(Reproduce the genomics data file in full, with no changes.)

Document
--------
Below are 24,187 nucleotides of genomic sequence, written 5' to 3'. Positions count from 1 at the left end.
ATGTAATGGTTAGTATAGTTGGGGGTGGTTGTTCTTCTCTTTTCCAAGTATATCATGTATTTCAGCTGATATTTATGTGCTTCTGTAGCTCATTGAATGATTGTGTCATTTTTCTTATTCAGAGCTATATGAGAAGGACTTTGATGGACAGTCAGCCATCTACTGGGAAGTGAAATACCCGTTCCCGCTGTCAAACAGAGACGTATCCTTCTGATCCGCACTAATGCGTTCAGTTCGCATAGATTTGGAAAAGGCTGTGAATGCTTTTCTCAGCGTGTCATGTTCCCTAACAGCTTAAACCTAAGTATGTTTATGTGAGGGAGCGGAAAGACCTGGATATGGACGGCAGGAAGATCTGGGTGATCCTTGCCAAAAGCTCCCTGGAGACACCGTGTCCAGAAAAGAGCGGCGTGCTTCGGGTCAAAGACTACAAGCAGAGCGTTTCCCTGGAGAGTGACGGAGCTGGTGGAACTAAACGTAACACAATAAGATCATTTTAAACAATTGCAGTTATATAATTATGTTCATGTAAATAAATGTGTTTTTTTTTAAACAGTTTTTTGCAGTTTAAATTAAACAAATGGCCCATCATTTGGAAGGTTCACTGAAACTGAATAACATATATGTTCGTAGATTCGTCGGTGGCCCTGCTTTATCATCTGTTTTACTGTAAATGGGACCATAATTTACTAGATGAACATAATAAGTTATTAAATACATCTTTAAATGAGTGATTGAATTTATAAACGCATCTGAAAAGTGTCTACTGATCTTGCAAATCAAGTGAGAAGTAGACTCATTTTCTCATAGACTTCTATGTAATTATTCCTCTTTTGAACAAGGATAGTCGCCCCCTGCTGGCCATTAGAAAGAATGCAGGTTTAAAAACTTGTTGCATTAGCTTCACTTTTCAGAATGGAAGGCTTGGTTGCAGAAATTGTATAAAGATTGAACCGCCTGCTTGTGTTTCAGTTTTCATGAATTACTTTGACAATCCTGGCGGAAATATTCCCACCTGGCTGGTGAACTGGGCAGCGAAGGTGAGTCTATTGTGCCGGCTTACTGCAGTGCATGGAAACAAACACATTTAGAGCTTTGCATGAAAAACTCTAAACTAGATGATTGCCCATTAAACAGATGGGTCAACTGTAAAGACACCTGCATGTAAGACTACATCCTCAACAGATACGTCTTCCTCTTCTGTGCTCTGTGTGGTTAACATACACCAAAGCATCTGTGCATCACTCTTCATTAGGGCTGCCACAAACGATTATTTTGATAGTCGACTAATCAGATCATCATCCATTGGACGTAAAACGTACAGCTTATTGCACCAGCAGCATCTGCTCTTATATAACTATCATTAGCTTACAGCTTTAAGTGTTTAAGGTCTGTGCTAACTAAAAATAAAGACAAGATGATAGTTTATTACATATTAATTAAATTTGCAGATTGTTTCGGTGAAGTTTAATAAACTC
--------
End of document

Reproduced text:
Below are 24,187 nucleotides of genomic sequence, written 5' to 3'. Positions count from 1 at the left end.
ATGTAATGGTTAGTATAGTTGGGGGTGGTTGTTCTTCTCTTTTCCAAGTATATCATGTATTTCAGCTGATATTTATGTGCTTCTGTAGCTCATTGAATGATTGTGTCATTTTTCTTATTCAGAGCTATATGAGAAGGACTTTGATGGACAGTCAGCCATCTACTGGGAAGTGAAATACCCGTTCCCGCTGTCAAACAGAGACGTATCCTTCTGATCCGCACTAATGCGTTCAGTTCGCATAGATTTGGAAAAGGCTGTGAATGCTTTTCTCAGCGTGTCATGTTCCCTAACAGCTTAAACCTAAGTATGTTTATGTGAGGGAGCGGAAAGACCTGGATATGGACGGCAGGAAGATCTGGGTGATCCTTGCCAAAAGCTCCCTGGAGACACCGTGTCCAGAAAAGAGCGGCGTGCTTCGGGTCAAAGACTACAAGCAGAGCGTTTCCCTGGAGAGTGACGGAGCTGGTGGAACTAAACGTAACACAATAAGATCATTTTAAACAATTGCAGTTATATAATTATGTTCATGTAAATAAATGTGTTTTTTTTTAAACAGTTTTTTGCAGTTTAAATTAAACAAATGGCCCATCATTTGGAAGGTTCACTGAAACTGAATAACATATATGTTCGTAGATTCGTCGGTGGCCCTGCTTTATCATCTGTTTTACTGTAAATGGGACCATAATTTACTAGATGAACATAATAAGTTATTAAATACATCTTTAAATGAGTGATTGAATTTATAAACGCATCTGAAAAGTGTCTACTGATCTTGCAAATCAAGTGAGAAGTAGACTCATTTTCTCATAGACTTCTATGTAATTATTCCTCTTTTGAACAAGGATAGTCGCCCCCTGCTGGCCATTAGAAAGAATGCAGGTTTAAAAACTTGTTGCATTAGCTTCACTTTTCAGAATGGAAGGCTTGGTTGCAGAAATTGTATAAAGATTGAACCGCCTGCTTGTGTTTCAGTTTTCATGAATTACTTTGACAATCCTGGCGGAAATATTCCCACCTGGCTGGTGAACTGGGCAGCGAAGGTGAGTCTATTGTGCCGGCTTACTGCAGTGCATGGAAACAAACACATTTAGAGCTTTGCATGAAAAACTCTAAACTAGATGATTGCCCATTAAACAGATGGGTCAACTGTAAAGACACCTGCATGTAAGACTACATCCTCAACAGATACGTCTTCCTCTTCTGTGCTCTGTGTGGTTAACATACACCAAAGCATCTGTGCATCACTCTTCATTAGGGCTGCCACAAACGATTATTTTGATAGTCGACTAATCAGATCATCATCCATTGGACGTAAAACGTACAGCTTATTGCACCAGCAGCATCTGCTCTTATATAACTATCATTAGCTTACAGCTTTAAGTGTTTAAGGTCTGTGCTAACTAAAAATAAAGACAAGATGATAGTTTATTACATATTAATTAAATTTGCAGATTGTTTCGGTGAAGTTTAATAAACTC